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Do Sprinting Shoes Make You Faster?

by
author image Alex O'Meara
A journalist and writer since 1987, Alex O'Meara has worked for the "Baltimore Sun," City News Bureau of Chicago, "Newsday" and NBC. Author of the healthcare expose, "Chasing Medical Miracles: The Promise and Perils and Clinical Trials," O'Meara has completed several marathons and holds a B.A. in English from Long Island University.
Do Sprinting Shoes Make You Faster?
Sprinting shoes are specially designed to help you run faster. Photo Credit Hoby Finn/Photodisc/Getty Images

Remember as a kid when you believed that a new, out-of-the-box pair of gleaming sneakers actually made you run faster? Nowadays that idea might seem silly -- unless, of course, you're a sprinter. That's because sprinting shoes do make you run faster. Although it's much more about the design than the look of the shoes, they make a lot of difference between winning and losing a sprint to the finish.

What Spikes Do for You

Track spikes made their debut around 1850. Then, as now, sprinting spikes were made with spikes protruding from the sole of the shoe. The spikes are located only under the ball of the foot with little or no padding under the heel. The shoes are designed specifically to make sprinters run faster.

On Your Toes

The location of the spikes under the ball of the foot gives you the highest possible amount of traction each time your foot hits the ground and pushes off. The superior grip supplied by the spikes not only keeps you from slipping but also concentrates all of your energy on moving your body forward. Without spikes, the slippage would siphon off energy that is better used moving you more quickly toward the finish line.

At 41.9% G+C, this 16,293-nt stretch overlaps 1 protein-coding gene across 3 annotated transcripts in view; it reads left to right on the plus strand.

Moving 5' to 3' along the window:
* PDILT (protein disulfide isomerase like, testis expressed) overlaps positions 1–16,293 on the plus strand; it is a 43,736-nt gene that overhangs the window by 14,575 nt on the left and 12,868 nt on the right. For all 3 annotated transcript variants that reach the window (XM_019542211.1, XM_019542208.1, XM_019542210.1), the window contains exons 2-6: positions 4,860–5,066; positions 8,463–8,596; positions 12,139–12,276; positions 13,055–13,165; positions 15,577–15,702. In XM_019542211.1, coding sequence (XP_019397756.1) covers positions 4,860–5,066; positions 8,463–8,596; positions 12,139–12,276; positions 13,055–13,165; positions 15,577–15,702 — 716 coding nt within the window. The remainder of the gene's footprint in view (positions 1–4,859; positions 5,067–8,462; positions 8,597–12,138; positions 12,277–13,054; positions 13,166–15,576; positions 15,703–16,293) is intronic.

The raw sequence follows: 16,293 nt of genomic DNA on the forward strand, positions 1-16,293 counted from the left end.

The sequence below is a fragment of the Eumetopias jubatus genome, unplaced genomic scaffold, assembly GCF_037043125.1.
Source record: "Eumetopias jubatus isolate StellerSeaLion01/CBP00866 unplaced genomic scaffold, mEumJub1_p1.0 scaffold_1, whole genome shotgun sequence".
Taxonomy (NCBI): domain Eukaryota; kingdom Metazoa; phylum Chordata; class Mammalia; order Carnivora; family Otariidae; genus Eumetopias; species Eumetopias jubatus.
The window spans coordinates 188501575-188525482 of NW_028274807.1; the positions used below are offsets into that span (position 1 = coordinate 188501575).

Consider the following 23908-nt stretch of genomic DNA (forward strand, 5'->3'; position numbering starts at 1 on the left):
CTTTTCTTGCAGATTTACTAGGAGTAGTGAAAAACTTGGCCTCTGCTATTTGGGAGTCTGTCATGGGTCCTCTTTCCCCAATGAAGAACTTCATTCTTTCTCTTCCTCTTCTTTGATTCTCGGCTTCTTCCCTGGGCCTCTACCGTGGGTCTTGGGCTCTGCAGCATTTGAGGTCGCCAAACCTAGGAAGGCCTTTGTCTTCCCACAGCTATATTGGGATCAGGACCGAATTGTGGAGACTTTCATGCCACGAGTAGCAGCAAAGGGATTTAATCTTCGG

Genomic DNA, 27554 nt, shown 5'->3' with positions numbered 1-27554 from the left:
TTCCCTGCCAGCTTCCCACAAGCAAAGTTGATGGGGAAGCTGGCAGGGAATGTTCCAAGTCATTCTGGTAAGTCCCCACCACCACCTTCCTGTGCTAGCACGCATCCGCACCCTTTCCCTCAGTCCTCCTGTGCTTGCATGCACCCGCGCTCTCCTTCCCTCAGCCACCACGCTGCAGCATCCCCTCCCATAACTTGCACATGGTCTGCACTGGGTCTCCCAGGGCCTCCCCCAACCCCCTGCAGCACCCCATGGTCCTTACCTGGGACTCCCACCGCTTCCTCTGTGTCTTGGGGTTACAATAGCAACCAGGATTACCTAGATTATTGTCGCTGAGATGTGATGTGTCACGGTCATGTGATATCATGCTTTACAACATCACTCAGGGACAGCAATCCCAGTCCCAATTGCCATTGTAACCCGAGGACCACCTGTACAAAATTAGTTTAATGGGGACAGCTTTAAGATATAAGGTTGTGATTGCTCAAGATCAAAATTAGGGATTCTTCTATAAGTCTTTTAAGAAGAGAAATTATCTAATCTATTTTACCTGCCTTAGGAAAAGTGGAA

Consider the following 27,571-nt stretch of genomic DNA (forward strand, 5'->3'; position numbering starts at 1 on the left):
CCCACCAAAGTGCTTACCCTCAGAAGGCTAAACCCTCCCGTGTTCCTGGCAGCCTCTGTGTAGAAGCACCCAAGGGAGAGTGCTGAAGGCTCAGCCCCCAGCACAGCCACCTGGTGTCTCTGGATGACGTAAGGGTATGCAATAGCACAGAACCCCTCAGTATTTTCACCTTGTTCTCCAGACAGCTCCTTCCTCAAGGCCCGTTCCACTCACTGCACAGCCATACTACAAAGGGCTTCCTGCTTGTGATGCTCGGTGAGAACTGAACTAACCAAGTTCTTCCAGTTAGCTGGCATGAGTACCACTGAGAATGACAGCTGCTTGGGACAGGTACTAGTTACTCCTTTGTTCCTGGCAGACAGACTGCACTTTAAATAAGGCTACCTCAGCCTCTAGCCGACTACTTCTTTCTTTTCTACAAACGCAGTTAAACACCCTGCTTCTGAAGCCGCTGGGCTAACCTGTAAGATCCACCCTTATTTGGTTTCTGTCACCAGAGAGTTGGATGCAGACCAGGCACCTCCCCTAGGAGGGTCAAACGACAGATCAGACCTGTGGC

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Time on the Track

More important than traction is the location of the spikes. The spikes on sprinting shoes, under the balls of your foot, force you to rise up on your toes when you run. The less time your foot is in contact with the ground, the faster you run. Other shoes cause you to run on more of your foot than sprinting shoes, meaning your foot spends more time on the ground and less time moving you forward through the air.

Shoe Qualities

When buying sprint spikes, look for the least possible shoe. They should be lightweight and designed specifically for sprinting. Don't make the mistake of buying spikes designed for middle distances or cross country. Those will weigh more and have a degree of padding underneath the heel. The plastic plate under the toe that the spikes screw into should be hard enough to protect your foot each time it comes in contact with the ground. Buy a model that comes with a key and allows you to switch out the spikes so you can use longer or shorter ones for various track surfaces and weather conditions.

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